This weekend, I saw some lucky people help some other lucky people.
This weekend, slap dab in the middle of God's country, we had the McDuffie County American Cancer Society Relay for Life. I contracted with The McDuffie Mirror to do some photography, spent the night and was blown away as never before.
I have covered several of these events, but this year it got real good to me. I just seemed more connected after sharing with some of the survivors, their stories of hope.
Jenny, my 12-year-old daughter, and I took a tent. We wanted to see it all. When the Survivor Lap kicked off it was only 88 degrees, but the humidity was 96 percent. You could reach out, grab a handful of air and squeeze the water out.
It was horrible, but we were there for a noble cause. It wasn't about us. It was about helping others, so it was awesome. Almost 2,200 walkers signed to walk comprising 45 teams from all across our county. Close to 250 took part in the Survivor Lap. Almost 3,000 people turned out to see the event begin.
As the evening progressed, there was a low country boil, hamburgers, hotdogs, lasagna and a host of other delectables. It was incredible eating. Groups from religious to punk to barbershop took the stage and entertained the walkers and visitors.
Our local law enforcement peeled back their pride for the good cause and allowed whipped topping pies to find a home on their face.
Even our sheriff, who is definitely a no-nonsense guy, got in the act, bringing two bids of $75 collectively. Tommy Phelps, local banker and school board chairman, had the honor of bestowing a pie valued at $40.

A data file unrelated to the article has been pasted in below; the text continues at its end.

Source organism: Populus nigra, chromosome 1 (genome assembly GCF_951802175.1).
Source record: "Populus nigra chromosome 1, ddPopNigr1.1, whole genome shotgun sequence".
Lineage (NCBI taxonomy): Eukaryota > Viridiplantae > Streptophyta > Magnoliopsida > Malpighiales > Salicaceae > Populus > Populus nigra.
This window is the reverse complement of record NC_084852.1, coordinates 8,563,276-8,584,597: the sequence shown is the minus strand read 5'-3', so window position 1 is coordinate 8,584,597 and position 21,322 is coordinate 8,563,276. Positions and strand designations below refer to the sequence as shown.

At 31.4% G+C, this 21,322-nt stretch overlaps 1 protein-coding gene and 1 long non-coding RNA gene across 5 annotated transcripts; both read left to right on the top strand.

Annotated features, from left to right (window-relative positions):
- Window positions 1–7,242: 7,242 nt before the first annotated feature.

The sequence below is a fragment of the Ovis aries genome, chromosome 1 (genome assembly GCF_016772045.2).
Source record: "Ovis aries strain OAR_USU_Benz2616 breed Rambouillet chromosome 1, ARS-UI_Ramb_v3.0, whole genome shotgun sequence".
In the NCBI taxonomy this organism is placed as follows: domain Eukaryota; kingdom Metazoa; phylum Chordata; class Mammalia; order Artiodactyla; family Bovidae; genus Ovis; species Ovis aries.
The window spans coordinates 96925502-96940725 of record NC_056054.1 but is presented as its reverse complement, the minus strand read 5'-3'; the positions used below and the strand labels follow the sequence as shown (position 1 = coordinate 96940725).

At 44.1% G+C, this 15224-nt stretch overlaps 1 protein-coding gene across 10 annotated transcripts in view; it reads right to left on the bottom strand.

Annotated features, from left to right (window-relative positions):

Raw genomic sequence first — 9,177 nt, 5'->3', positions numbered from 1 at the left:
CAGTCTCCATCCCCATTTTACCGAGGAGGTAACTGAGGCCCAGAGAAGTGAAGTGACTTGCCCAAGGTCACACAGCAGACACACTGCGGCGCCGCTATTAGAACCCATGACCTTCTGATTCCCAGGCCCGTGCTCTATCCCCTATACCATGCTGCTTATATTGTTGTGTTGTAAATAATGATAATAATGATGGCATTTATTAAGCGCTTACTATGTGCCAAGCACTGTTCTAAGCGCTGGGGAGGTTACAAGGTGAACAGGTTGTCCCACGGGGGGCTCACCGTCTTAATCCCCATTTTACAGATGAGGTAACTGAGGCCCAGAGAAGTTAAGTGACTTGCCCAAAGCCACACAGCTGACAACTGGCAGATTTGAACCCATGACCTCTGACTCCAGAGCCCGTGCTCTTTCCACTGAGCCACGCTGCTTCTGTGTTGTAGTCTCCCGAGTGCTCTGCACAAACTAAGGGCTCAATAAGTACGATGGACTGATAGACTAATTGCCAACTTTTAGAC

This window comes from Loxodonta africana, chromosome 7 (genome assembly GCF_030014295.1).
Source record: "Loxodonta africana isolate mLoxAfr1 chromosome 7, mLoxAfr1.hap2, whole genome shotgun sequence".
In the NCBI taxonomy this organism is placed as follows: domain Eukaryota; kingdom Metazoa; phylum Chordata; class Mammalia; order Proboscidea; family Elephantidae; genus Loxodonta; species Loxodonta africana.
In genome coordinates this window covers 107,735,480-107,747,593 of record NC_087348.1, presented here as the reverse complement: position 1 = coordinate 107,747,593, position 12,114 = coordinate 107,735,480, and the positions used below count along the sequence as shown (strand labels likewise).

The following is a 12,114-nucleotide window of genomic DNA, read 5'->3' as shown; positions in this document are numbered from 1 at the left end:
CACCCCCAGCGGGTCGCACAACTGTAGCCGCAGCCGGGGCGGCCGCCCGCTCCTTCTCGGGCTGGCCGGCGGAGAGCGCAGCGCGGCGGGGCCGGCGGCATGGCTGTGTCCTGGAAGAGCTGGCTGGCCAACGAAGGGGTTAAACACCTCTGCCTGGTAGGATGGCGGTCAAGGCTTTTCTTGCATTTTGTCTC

During the luminary ceremony, 1,200 bags circled the track adding a glow to the nighttime.
A bagpiper played Amazing Grace as people knelt by and passed by luminaries in honor of relatives, friends and loved ones. Candles held by others danced in the night, lighting the faces as tears of joy and sadness mingled in the May evening. The scene made goose bumps the size of strawberries on my spine.
As the night progressed, the walkers progressed and so did the money raised. One of our organizers, Thomson Mayor Bob Knox, Jr., said the goal of the event was $175,000. By 9:50 p.m. Fridday night, with close to 12 hours remaining before the event's end, the mayor smiled broadly and told close to 500 people that $176,000 had been raised. We were ecstatic.
The night wore on, and so did the walkers. The humidity made it so sticky and dew covered everything like a light rain. Sleep in the muggy conditions came at a premium, but some of our crowd could sleep through the second coming.
I slept for an hour. When I woke at 5:30 a.m., it was still dark, and I was covered in dew.
The camera bag was wet and a layer of water was on the tent, which contained Jenny and a friend who had spent the night, hidden from the moisture, tucked sleepily in sleeping bags.
Before the event, Jenny's motto was... "Daddy, I'm staying up ALL night. You can sleep if ya' wanna."
But when youngsters play and walk and are social butterflies, as most are, sleep comes much more readily.
Another hour or so and the sun peeked out and welcomed the day. Walkers were still making their laps and the total was still climbing. By the event's end, $192,000 had been raised and the mayor choked back tears and said, "This is historic and overwhelming. I'm sorry. I get a little teary-eyed."
So do we sir. So do we.
Footnote - The mayor added that he expected the figure to climb to around $200,000. Our figure last year was close to $140,000, which put us at third place in the country as far as per-capita fund-raising for the event. Unless some municipality lights it up, we will be first, and that's pretty high cotton.
It just gives proof the people of McDuffie County don't only talk about helping the less fortunate -- they can do it when they set their mind to it.
What is our success formula? Sorry to boast, but the proof is in the pudding. We care. Add to that an excellent organizational team, and we simply get it done.
We can't wait until next year. Bring it on.